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Obama Asks Congress for War Powers; Interview with Representative Adam Schiff; U.S. Efforts to Rescue American Hostage; NBC Suspends Brian Williams for Six Months; New Details on Obama's War Powers Request

Aired February 11, 2015 - 09:00   ET


CAROL COSTELLO, CNN ANCHOR: Good morning. Thanks so much.

NEWSROOM starts now.

And good morning. I'm Carol Costello. Thank you so much for joining me.

We begin this morning with the changing face of terrorism and Washington's desperate scramble to contain it. Just seconds ago President Obama formally asked Congress to grant him sweeping military powers to fight ISIS and its growing threat to the U.S. and its allies.

The danger hits home. ISIS confirming the death of American hostage Kayla Mueller and the White House confirms at least one other American is being held captive in Syria.

And the army of ISIS fighters grows bigger and more ominous. Terrorism experts now say 20,000 militants are ready to die for the cause. Among them a growing number of Americans deploying to the battlefield.

But let's begin with President Obama seeking official war authority to better mobilize the fight against ISIS.

I want to take you right to the White House and Michelle Kosinski. She has breaking news on this.

Good morning.

MICHELLE KOSINSKI, CNN WHITE HOUSE CORRESPONDENT: Hi, Carol. Right. This has been a long time in coming. We've heard the White House talk about the need for a specifically tailored authorization for the use of military force to ISIS.

The president sent this language, it's a proposal, legislative language to Congress but Congress is the one who's going to approve this to ask for that authorization, authorizing the president to use specific force against ISIS.

So it's been this balancing act tailoring it, making sure that the power isn't too broad as the White House believes it is now, because, remember, to fight ISIS the White House has been using two authorizations from 2001 and 2002. They pertain to al Qaeda and Iraq. The White House says that that gives it all the power it needs to wage war against ISIS, but fundamentally believes it's been too broad.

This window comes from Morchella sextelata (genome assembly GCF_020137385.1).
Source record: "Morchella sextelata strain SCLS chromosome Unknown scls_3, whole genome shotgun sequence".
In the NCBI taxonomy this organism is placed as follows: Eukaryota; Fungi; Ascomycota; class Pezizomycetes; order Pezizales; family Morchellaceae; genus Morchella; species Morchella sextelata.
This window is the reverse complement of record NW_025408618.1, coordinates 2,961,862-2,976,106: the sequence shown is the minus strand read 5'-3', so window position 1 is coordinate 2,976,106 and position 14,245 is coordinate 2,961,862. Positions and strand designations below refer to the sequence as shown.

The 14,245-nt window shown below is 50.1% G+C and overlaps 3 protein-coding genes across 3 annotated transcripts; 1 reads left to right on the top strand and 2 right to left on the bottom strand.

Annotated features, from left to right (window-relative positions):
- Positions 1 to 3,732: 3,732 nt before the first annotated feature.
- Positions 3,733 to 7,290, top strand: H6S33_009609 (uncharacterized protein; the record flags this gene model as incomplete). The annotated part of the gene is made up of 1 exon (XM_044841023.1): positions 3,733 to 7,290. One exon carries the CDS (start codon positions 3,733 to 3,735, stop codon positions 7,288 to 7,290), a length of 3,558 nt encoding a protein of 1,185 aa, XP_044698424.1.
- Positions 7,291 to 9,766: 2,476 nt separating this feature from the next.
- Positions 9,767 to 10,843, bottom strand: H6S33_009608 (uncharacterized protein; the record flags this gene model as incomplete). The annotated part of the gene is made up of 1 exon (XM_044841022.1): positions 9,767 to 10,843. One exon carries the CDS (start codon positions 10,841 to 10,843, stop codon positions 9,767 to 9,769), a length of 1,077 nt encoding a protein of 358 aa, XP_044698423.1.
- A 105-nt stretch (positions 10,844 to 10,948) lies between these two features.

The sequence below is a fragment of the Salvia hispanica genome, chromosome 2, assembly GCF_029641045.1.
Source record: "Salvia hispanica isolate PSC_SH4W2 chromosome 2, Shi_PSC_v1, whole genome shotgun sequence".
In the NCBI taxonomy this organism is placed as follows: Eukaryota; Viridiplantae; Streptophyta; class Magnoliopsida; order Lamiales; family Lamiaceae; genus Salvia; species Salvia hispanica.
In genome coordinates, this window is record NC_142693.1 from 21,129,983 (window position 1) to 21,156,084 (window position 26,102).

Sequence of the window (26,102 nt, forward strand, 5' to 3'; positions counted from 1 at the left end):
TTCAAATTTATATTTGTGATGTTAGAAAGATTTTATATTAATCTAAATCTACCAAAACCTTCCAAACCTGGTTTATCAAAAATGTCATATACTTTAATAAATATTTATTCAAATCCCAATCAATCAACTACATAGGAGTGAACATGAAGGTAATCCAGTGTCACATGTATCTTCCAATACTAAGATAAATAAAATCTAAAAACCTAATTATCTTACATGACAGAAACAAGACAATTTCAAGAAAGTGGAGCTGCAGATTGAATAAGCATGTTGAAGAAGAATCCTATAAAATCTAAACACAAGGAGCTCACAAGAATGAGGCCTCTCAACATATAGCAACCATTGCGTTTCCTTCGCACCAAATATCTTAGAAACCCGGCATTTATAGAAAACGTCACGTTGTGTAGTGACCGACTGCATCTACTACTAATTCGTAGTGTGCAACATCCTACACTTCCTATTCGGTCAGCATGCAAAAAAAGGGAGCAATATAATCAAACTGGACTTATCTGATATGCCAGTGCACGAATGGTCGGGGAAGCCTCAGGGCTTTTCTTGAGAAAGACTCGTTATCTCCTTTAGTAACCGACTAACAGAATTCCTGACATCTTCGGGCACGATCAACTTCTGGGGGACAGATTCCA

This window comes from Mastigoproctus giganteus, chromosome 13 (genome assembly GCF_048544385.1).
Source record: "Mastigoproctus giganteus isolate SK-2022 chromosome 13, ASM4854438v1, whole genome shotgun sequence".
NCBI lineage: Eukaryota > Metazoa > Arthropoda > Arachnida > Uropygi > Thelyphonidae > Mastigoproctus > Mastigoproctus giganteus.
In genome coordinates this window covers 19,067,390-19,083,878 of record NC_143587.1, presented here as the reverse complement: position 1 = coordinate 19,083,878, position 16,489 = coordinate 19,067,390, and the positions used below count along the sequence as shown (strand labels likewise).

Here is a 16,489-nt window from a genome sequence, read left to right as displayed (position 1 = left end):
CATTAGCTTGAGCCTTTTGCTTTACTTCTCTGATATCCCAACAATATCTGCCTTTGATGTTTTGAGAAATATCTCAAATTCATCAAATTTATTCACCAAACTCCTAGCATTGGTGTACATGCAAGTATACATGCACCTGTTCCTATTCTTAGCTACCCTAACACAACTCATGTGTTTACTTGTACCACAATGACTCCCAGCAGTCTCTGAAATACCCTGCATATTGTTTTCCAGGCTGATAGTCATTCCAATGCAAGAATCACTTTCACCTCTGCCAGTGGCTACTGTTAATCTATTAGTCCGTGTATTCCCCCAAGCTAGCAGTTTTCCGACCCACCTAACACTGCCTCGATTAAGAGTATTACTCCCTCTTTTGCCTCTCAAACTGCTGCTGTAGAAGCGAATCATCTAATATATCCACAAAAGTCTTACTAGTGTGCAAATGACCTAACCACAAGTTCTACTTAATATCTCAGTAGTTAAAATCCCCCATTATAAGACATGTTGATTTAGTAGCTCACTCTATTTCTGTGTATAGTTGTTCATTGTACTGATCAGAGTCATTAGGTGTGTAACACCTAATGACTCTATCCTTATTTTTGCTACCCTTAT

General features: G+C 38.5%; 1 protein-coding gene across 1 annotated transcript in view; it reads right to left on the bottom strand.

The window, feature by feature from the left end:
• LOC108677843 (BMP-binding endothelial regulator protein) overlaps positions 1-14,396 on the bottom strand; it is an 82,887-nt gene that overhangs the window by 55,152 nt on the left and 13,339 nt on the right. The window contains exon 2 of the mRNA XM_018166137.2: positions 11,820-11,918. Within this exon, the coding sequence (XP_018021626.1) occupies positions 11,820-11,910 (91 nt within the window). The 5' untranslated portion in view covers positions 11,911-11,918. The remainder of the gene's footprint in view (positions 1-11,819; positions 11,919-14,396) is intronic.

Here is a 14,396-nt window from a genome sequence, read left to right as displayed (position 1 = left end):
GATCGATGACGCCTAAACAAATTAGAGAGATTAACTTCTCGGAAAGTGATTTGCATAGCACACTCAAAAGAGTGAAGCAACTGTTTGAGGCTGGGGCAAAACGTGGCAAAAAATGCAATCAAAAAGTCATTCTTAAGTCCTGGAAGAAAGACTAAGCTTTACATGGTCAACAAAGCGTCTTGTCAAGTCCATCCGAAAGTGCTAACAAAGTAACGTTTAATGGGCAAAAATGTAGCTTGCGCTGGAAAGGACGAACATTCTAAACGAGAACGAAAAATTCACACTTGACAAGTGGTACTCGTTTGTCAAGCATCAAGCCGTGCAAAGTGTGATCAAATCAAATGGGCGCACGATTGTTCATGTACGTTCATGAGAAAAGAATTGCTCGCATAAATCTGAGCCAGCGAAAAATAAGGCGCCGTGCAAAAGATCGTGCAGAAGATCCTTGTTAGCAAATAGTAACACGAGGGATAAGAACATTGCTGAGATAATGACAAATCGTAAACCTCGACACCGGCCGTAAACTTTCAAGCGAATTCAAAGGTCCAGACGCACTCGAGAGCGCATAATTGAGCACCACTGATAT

The other side of the balance, though, is making sure that it is broad enough as the situation changes. And that's where you get some push back from Republicans and Democrats on certain points of this.

We don't have the specific language yet from the White House. We are expecting that this morning, to hear more from there and from the hill. But we know that it's going to include limits on combat troops, on the possibility of using combat troops. Republicans aren't so happy about that. They believe that that curtails the power of the commander-in-chief and that -- because this would be a three-year plan it could limit the power of the next president.

Democrats aren't happy about, though, the possibility of leaving the first authorization from 2001 in place. That's the one that pertains to al Qaeda. Some believe that that should be repealed and the White House has been talking about repealing that, but it doesn't look like that's included in this request for authorization.

So we're going to wait and see what exactly the language is, but you see kind of what's taking shape here. Something that is tailored to fit ISIS but has to leave some flexibility, and that's been the argument -- Carol.

COSTELLO: All right, Michelle Kosinski, I'm sure you'll continue to dig. Thanks so much.

Michelle Kosinski reporting live from the White House this morning.

Let's talk more about this with Congressman Adam Schiff. He's the top Democrat on the House Intelligence Committee.

Welcome, sir. Thank you for joining me.


COSTELLO: The president is waging this mission based on a 2002 authorization. Is this a vote you want and think we need?

SCHIFF: Absolutely, and it's really long overdue. We've been at war with ISIS for six months now and Congress has yet to debate this, yet to take up an authorization. The White House has been relying on these old authorizations passed in 2001 and 2002 which really don't describe the conflict we're in now. So yes, it's about time that we're having this debate.

COSTELLO: You voted for the Iraq war in 2002, is that correct?

SCHIFF: Yes, I did.

COSTELLO: Do you regret that vote? SCHIFF: Absolutely. Unfortunately, our intelligence was dead wrong

on that, on Saddam at that time. We thought the weapons of mass destruction -- and that has set in motion a cascading series of events which have disastrous consequences.

So yes, absolutely. I wish I had that to do all over again.